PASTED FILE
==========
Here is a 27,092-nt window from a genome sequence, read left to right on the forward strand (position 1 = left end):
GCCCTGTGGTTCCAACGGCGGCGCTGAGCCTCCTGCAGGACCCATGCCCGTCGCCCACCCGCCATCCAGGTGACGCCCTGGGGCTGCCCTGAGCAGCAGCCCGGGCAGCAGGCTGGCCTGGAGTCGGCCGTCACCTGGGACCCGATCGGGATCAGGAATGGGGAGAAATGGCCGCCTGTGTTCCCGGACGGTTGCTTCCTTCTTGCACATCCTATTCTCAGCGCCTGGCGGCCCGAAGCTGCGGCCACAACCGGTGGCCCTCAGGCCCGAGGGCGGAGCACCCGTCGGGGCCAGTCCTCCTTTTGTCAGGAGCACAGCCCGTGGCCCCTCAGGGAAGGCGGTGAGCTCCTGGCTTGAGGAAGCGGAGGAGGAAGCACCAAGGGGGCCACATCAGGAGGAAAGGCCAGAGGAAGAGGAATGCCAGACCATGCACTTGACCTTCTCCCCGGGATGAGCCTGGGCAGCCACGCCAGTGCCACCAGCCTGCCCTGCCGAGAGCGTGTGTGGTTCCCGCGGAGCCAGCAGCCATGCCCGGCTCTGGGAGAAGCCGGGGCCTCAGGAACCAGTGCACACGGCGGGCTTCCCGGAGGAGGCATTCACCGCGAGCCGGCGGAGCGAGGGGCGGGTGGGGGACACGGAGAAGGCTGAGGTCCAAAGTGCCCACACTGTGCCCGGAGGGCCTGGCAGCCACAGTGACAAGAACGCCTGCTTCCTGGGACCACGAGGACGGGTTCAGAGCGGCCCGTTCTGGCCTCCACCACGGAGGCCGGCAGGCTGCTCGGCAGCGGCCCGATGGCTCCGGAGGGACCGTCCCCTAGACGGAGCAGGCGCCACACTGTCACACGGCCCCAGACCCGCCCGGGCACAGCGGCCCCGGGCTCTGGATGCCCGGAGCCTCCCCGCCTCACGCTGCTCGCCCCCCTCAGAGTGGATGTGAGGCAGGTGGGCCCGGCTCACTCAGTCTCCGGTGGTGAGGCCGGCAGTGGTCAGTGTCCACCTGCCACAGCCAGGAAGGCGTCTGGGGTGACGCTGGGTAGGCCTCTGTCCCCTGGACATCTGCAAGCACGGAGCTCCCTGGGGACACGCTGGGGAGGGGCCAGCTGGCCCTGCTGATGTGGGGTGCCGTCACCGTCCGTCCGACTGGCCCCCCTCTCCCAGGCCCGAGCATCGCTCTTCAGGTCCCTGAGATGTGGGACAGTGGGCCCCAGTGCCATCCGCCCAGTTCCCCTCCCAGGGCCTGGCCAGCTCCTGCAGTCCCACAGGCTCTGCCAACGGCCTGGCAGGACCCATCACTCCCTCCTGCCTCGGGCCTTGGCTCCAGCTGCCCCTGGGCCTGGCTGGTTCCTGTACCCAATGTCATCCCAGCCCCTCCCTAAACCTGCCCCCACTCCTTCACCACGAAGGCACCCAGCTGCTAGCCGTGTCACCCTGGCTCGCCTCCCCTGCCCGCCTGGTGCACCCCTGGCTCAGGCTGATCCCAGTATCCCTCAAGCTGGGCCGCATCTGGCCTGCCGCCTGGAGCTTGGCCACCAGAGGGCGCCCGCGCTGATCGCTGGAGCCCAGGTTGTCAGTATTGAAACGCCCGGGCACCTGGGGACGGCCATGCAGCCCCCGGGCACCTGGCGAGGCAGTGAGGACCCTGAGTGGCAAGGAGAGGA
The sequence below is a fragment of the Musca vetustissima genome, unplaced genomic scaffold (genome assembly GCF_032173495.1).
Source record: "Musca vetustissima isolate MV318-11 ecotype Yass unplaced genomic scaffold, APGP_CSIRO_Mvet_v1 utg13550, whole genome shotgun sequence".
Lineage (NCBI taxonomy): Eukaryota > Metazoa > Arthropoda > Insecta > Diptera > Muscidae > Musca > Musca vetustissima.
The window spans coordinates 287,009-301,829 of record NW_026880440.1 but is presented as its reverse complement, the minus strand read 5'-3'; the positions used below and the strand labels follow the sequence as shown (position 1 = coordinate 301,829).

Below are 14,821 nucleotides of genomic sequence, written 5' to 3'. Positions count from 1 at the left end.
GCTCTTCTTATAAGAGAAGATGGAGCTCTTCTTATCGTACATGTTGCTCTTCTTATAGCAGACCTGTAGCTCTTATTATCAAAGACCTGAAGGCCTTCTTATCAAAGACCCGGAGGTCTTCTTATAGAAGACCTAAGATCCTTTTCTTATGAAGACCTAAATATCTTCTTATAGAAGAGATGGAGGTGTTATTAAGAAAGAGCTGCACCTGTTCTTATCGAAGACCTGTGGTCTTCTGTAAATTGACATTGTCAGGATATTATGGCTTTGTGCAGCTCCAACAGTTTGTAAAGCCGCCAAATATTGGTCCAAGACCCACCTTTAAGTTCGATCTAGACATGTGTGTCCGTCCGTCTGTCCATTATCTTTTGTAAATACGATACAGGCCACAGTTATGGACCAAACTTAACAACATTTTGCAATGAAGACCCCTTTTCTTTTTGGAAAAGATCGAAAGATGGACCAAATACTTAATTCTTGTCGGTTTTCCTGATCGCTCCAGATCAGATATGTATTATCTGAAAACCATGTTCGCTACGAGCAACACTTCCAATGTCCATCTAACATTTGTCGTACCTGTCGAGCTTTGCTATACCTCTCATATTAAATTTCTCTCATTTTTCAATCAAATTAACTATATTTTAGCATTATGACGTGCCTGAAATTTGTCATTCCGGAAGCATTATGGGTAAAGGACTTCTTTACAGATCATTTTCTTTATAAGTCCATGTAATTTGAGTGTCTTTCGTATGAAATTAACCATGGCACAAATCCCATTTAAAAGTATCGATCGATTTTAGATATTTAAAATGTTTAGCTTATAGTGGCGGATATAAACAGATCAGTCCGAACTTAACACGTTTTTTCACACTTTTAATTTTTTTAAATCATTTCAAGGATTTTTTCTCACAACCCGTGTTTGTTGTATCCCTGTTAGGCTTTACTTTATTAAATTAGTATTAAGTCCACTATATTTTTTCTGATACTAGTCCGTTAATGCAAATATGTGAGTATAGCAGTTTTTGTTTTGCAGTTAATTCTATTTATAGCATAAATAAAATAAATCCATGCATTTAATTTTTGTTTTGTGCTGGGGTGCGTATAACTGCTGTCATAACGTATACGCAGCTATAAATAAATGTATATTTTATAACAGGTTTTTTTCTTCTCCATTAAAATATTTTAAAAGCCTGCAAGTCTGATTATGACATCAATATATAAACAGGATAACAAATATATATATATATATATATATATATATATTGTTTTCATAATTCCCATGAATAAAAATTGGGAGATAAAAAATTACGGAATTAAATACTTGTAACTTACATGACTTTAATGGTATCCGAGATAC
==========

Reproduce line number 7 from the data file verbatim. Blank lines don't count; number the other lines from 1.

Below are 14,821 nucleotides of genomic sequence, written 5' to 3'. Positions count from 1 at the left end.